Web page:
Multi-period pricing for perishable products : uncertainty and competition
Author(s)Zhang, Lei, Ph. D. Massachusetts Institute of Technology. Department Electrical Engineering and Computer Science.
Massachusetts Institute of Technology. Computation for Design and Optimization Program.
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The pricing problem in a multi-period setting is a challenging problem and has attracted much attention in recent years. In this thesis, we consider a monopoly and an oligopoly pricing problem. In the latter, several sellers simultaneously seek an optimal pricing policy for their products. The products are assumed to be differentiated and substitutable. Each seller has the option to set prices for her products at each time period, and her goal is to find a pricing policy that will yield the maximum overall profit. Each seller has a fixed initial inventory of each product to be allocated over the entire time horizon and does not have the option to produce additional inventory between periods. There are no holding costs or back-order costs. In addition, the products are perishable and have no salvage costs. This means that at the end of the entire time horizon, any remaining products will be worthless. The demand function each seller faces for each product is uncertain and is affected by both the prices at the current period and past pricing history for her and her competitors. In this thesis, we address both the uncertain and the competitive aspect of the problem. First, we study the uncertain aspect of the problem in a simplified setting, where there is only one seller and two periods in the model.(cont.) We use ideas of robust optimization, adjustable robust optimization, dynamic programming and stochastic optimization to find adaptable closed loop pricing policies. Theoretical and numerical results show how the budget of uncertainty, the presence of a reference price, delayed resource allocation, and feedback control affect the quality of the pricing policies. Second, we extend the model to a multi-period setting, where the computation becomes a major issue. We use a delayed constraint generation method to significantly increase the size of the problem that our models can handle. Finally, we consider the pricing problem in an oligopoly setting. We show the existence of solution for both the best response subproblem and the market equilibrium problem for all of the models we discuss in the thesis. We also consider an iterative learning algorithm and illustrate through simulations that an equilibrium pricing policy can be computed for all of our models.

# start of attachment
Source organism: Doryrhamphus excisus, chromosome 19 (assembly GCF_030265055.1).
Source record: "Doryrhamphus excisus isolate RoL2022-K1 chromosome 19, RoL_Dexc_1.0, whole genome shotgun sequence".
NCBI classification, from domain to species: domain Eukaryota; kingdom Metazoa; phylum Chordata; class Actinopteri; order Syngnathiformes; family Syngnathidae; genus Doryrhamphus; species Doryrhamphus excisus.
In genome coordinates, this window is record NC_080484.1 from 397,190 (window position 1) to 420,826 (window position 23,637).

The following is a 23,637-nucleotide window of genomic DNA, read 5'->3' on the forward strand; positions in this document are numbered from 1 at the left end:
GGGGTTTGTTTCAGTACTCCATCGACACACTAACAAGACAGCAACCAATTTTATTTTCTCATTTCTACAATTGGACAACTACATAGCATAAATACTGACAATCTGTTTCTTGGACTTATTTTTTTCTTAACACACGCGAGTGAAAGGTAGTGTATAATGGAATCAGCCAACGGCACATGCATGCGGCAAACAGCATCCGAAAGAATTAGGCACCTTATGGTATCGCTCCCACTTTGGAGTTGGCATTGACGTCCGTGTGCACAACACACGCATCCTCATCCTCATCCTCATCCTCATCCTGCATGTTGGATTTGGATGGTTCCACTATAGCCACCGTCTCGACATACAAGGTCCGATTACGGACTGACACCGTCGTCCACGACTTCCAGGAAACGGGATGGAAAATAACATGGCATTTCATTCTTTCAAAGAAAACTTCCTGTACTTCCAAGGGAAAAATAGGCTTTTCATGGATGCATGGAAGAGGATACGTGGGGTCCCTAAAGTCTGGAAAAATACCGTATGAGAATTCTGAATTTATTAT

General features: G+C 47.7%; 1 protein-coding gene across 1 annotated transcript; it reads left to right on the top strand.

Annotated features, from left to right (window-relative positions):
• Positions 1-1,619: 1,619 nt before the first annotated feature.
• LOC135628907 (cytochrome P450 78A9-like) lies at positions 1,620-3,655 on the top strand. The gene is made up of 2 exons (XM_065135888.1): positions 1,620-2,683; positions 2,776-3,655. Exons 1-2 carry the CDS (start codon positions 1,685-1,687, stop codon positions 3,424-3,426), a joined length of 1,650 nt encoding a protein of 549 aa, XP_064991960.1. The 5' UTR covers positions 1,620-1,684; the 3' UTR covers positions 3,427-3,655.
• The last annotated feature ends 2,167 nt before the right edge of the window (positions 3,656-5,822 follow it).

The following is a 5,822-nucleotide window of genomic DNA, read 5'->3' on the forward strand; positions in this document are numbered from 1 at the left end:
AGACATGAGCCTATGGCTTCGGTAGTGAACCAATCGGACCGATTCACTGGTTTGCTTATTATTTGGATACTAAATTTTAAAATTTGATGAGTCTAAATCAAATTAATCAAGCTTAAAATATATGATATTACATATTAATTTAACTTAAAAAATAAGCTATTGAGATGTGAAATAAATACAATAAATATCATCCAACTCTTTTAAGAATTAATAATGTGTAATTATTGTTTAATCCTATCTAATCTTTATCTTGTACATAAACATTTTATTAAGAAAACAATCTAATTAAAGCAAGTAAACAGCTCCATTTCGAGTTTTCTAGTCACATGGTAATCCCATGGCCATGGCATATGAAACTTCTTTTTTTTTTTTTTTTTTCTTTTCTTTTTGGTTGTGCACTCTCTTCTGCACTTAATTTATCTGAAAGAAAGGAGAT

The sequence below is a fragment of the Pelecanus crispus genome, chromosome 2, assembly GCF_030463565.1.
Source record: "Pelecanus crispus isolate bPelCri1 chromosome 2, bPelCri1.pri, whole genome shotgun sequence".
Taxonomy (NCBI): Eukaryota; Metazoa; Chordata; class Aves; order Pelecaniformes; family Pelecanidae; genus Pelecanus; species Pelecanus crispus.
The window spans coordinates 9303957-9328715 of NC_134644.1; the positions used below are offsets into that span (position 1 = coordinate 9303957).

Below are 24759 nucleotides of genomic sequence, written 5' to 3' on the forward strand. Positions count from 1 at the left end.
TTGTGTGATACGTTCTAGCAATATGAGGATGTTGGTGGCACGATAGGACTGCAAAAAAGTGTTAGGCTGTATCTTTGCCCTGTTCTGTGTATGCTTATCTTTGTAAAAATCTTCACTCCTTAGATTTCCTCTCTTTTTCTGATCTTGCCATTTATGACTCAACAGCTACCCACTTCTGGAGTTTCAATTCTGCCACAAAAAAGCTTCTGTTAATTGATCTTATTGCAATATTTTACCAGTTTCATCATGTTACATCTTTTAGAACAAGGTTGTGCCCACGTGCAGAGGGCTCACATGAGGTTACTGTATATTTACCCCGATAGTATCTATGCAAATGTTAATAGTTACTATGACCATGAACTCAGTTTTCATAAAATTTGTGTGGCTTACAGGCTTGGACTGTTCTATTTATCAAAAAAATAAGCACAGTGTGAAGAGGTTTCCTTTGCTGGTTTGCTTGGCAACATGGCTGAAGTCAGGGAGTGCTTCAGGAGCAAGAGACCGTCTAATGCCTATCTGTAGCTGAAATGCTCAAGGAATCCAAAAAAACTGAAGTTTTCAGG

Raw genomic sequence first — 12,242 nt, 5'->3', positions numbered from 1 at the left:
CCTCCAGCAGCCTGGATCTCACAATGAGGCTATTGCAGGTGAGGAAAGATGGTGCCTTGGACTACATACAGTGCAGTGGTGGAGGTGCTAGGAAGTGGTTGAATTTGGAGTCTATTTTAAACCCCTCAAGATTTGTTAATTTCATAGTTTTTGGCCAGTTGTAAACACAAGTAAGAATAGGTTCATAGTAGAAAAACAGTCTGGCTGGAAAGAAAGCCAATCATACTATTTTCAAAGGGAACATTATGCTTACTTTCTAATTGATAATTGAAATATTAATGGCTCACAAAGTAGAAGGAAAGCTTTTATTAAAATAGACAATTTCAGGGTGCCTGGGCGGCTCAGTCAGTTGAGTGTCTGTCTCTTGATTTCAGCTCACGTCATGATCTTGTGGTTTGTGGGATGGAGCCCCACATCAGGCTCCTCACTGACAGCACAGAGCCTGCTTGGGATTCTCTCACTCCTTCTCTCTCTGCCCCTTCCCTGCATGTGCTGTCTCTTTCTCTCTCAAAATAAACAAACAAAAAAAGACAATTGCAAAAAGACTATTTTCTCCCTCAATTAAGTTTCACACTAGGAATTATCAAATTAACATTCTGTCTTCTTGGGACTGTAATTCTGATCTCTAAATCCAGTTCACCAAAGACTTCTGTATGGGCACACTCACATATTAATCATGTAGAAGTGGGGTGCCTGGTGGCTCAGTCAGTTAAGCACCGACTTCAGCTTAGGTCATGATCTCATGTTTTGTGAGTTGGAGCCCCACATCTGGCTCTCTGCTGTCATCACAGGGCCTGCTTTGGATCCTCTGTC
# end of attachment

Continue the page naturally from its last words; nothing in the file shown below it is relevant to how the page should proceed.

Thesis (S.M.)--Massachusetts Institute of Technology, Computation for Design and Optimization Program, 2006.Includes bibliographical references (p. 107-109).
DepartmentMassachusetts Institute of Technology. Computation for Design and Optimization Program
Massachusetts Institute of Technology
Computation for Design and Optimization Program.